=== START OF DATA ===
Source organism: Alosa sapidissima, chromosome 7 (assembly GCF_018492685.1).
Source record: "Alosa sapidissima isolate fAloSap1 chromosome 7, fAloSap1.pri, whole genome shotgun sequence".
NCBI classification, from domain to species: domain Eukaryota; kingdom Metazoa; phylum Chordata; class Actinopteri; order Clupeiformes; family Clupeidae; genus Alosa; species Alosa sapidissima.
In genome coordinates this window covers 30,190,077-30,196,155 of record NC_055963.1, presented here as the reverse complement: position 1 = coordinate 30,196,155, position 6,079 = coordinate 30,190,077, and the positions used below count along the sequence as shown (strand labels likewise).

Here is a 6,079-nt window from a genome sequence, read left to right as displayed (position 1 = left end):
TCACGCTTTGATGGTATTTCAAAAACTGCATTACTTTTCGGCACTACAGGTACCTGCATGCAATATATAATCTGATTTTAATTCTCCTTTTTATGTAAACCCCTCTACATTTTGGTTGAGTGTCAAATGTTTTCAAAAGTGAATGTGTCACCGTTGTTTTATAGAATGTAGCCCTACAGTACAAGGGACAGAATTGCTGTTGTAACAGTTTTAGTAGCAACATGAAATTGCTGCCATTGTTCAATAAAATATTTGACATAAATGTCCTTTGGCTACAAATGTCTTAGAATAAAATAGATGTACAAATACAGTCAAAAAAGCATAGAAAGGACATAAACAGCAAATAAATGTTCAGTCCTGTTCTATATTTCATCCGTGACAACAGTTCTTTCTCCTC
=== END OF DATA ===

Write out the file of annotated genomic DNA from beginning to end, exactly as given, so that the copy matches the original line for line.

Source organism: Alosa sapidissima, chromosome 7 (assembly GCF_018492685.1).
Source record: "Alosa sapidissima isolate fAloSap1 chromosome 7, fAloSap1.pri, whole genome shotgun sequence".
NCBI classification, from domain to species: domain Eukaryota; kingdom Metazoa; phylum Chordata; class Actinopteri; order Clupeiformes; family Clupeidae; genus Alosa; species Alosa sapidissima.
In genome coordinates this window covers 30,190,077-30,196,155 of record NC_055963.1, presented here as the reverse complement: position 1 = coordinate 30,196,155, position 6,079 = coordinate 30,190,077, and the positions used below count along the sequence as shown (strand labels likewise).

Here is a 6,079-nt window from a genome sequence, read left to right as displayed (position 1 = left end):
TCACGCTTTGATGGTATTTCAAAAACTGCATTACTTTTCGGCACTACAGGTACCTGCATGCAATATATAATCTGATTTTAATTCTCCTTTTTATGTAAACCCCTCTACATTTTGGTTGAGTGTCAAATGTTTTCAAAAGTGAATGTGTCACCGTTGTTTTATAGAATGTAGCCCTACAGTACAAGGGACAGAATTGCTGTTGTAACAGTTTTAGTAGCAACATGAAATTGCTGCCATTGTTCAATAAAATATTTGACATAAATGTCCTTTGGCTACAAATGTCTTAGAATAAAATAGATGTACAAATACAGTCAAAAAAGCATAGAAAGGACATAAACAGCAAATAAATGTTCAGTCCTGTTCTATATTTCATCCGTGACAACAGTTCTTTCTCCTC